Next time, we’ll be looking at things every family historian needs to know about our ancestors’ first and middle names. If you subscribe to Trentino Genealogy blog (see the form on the top-right side of this page), you’ll be sure to receive that article via email, along with all upcoming articles.

Until then, I look forward to reading your comments or questions below. And if you have any comments or questions, I cordially invite you to drop me a line with me via the contact form on this site.

Warm wishes,
Lynn Serafinn

Subscribe to receive all upcoming articles from Trentino Genealogy! Desktop viewers can subscribe using the form at the right side at the top of your screen. If you are viewing on a mobile device and cannot see the form, you can subscribe by sending a blank email to trentinogenealogy@getresponse.net.

Lynn on Twitter: http://twitter.com/LynnSerafinn

Join our Trentino Genealogy Group on Facebook: http://facebook.com/groups/TrentinoGenealogy

View My Santa Croce del Bleggio Family Tree on Ancestry:

Lynn Serafinn, genealogist at Trentino Genealogy

LYNN SERAFINN is a bestselling author and genealogist specialising in the families of Trentino. She is also the author of the regularly featured column ‘Genealogy Corner’ for Filò Magazine: A Journal for Tyrolean Americans.

In addition to her work for clients, her personal research project is to transcribe all the parish records for the parish of Santa Croce del Bleggio (where her father was born) from the 1400s to the current era, as well as to connect as many living people as she can who were either born in Bleggio or whose ancestors came from there. She hopes this tree, which already contains tens of thousands of people, will serve as a visual and spiritual reminder of how we are all fundamentally connected.

View the Santa Croce del Bleggio Family Tree on Ancestry:

CLICK HERE to view a searchable database of Trentini SURNAMES.

Get Trentino Genealogy via Email

You'll only hear from us when we have a new, informative genealogy article for you to read. We are dedicated to a spam-free world. 

We respect your privacy.

6 thoughts on “What’s in a Name? A Short Tutorial on Trentini Surnames”

  1. I have tried to find my great grandmother for years. I was told that she was raised in a nunnery. How can I get more info on her? She was born in 1850 and died in Drena, Trento, Italy in 1932.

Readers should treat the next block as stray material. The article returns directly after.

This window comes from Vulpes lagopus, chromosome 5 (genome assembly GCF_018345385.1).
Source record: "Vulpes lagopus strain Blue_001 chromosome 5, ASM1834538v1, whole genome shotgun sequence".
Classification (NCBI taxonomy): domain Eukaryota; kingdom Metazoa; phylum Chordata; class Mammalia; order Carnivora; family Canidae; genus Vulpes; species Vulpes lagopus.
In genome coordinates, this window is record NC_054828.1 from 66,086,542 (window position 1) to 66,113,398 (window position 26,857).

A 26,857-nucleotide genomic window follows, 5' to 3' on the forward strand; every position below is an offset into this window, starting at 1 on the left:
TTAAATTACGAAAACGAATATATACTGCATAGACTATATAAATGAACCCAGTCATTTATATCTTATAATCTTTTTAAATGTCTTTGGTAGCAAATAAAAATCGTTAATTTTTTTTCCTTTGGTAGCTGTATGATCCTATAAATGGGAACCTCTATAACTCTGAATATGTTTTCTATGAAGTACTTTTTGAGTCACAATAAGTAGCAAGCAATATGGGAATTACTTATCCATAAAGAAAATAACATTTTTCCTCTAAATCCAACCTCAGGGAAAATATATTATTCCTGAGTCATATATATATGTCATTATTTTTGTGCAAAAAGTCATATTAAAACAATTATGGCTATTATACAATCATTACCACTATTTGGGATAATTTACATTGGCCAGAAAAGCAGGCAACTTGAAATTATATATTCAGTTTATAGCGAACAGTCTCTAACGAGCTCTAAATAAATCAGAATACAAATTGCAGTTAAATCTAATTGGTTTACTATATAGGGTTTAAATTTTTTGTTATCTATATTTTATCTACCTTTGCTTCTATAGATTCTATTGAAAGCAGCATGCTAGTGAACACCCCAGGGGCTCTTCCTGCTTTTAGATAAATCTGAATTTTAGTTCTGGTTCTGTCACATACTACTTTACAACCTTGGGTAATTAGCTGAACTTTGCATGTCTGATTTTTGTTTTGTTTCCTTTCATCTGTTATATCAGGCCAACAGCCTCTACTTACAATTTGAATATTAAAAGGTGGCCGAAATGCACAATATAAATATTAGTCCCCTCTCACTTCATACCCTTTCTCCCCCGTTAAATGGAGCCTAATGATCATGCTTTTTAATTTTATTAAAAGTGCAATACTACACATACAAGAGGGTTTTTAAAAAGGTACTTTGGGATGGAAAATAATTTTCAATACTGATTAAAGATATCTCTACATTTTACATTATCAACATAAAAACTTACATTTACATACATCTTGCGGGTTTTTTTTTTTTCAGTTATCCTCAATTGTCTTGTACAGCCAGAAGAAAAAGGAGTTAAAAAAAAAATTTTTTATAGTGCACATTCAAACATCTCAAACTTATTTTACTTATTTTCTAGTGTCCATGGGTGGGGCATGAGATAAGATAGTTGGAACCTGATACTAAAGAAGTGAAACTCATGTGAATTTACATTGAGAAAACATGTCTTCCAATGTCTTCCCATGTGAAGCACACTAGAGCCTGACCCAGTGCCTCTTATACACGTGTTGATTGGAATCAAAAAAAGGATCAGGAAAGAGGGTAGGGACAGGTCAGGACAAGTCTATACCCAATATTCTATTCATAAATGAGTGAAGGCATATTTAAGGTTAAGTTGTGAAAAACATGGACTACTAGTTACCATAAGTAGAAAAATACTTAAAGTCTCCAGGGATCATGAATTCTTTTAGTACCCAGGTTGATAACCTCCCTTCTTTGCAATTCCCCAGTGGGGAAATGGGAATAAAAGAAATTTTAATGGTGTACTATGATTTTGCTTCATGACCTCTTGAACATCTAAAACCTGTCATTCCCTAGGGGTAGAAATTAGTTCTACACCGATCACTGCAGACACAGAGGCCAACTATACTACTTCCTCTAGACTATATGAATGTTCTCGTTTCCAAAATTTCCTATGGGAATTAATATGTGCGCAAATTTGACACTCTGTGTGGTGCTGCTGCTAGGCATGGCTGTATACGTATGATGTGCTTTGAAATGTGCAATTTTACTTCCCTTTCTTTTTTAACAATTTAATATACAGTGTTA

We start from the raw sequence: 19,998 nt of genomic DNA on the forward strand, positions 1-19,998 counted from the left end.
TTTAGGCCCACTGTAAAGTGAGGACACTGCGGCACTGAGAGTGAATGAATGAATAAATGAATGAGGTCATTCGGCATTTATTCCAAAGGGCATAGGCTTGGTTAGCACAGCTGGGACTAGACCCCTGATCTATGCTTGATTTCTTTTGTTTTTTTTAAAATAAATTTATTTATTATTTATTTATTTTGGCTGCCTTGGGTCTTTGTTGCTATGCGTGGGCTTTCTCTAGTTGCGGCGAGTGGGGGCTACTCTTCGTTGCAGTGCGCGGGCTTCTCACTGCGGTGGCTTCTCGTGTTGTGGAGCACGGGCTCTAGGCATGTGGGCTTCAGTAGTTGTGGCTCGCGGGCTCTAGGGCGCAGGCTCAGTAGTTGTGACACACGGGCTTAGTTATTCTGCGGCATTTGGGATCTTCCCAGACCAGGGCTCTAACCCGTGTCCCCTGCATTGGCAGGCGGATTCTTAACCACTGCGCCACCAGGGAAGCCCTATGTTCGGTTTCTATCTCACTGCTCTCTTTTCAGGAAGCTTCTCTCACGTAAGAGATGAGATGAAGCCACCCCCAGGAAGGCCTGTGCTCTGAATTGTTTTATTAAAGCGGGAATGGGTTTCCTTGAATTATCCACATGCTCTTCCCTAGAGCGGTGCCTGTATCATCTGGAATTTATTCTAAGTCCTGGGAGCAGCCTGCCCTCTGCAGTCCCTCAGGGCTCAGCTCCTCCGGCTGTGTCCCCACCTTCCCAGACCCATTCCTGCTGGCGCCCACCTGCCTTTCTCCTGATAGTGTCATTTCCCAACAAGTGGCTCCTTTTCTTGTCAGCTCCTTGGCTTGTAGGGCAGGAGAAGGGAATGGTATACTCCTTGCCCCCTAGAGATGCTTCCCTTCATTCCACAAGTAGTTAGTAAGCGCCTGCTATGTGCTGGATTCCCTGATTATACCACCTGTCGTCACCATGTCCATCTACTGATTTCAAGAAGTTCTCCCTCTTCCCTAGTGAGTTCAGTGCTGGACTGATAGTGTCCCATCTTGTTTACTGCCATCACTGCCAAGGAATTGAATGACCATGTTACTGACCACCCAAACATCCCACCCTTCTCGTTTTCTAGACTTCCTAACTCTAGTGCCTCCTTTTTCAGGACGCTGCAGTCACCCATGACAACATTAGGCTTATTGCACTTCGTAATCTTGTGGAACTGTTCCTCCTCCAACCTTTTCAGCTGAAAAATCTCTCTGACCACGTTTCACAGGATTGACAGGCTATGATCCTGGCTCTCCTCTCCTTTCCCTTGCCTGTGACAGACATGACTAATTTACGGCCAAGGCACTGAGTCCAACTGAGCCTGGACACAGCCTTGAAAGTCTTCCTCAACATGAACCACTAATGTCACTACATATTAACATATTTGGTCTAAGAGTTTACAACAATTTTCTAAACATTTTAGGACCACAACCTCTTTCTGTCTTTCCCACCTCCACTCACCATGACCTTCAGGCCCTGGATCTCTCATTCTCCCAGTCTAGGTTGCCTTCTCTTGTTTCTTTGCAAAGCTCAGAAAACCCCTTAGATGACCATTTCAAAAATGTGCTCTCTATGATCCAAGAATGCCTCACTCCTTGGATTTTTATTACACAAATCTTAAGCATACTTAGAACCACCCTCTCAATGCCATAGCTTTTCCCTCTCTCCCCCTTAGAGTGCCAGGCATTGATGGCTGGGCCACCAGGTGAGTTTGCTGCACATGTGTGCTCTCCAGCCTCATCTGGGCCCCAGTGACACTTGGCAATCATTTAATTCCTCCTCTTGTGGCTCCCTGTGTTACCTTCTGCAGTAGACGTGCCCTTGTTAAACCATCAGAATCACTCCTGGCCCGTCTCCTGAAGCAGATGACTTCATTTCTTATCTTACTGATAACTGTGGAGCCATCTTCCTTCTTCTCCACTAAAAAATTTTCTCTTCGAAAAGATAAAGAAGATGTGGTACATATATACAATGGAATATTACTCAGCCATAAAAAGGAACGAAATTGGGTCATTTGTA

1. Hi Gerri. It is possible she was born in the Institute of the Madonna delle Laste in Trento, which was not so much a nunnery as it was a maternity home serving the entire province during that era (it was shifted to Innsbruck in 1870). The records for babies born there are kept in the Provincial Archives in Trento. The records are not available online, but you could write to the archives to see if they have her name in their database.

  2. Hi! My name is Felipe Serafini, I’m from Argentina, I want to know the origin of our surname, I read some information that classified the surname: Serafini is an italian surname derived from the name Serafino; Serafini is a Frank surname; Serafini is a polska surname. So, we know Serafini is most prevalent in Italy, but Lynn, what is the origin of the Serafini in Italy, is Frank? Jew? Italian?
    I look forward your answer

    1. Hi Felipe! Thanks for your question and welcome to Trentino Genealogy. ‘Serafini’ is indeed an Italian surname which is derived from the male personal name ‘Serafino’, or ‘Seraphinus’ in Latin. The ‘i’ at the end is a Latin ending that means ‘of’ or ‘belonging to’. Thus, ‘Serafini’ means ‘(the family) of or belonging to Seraphinus’. Now, the word ‘Seraphinus’ itself comes from either Hebrew or Greek ‘Seraphim’ (I’ve seen it cited as being from both), and it is certainly a word used in the Old Testament, referring to the highest of the nine classes of archangels. In Italian language, the man’s name Serafino is like saying ‘Archangel’, the same way ‘Angelo’ means ‘angel’, ‘Santo’ means ‘saint’, etc.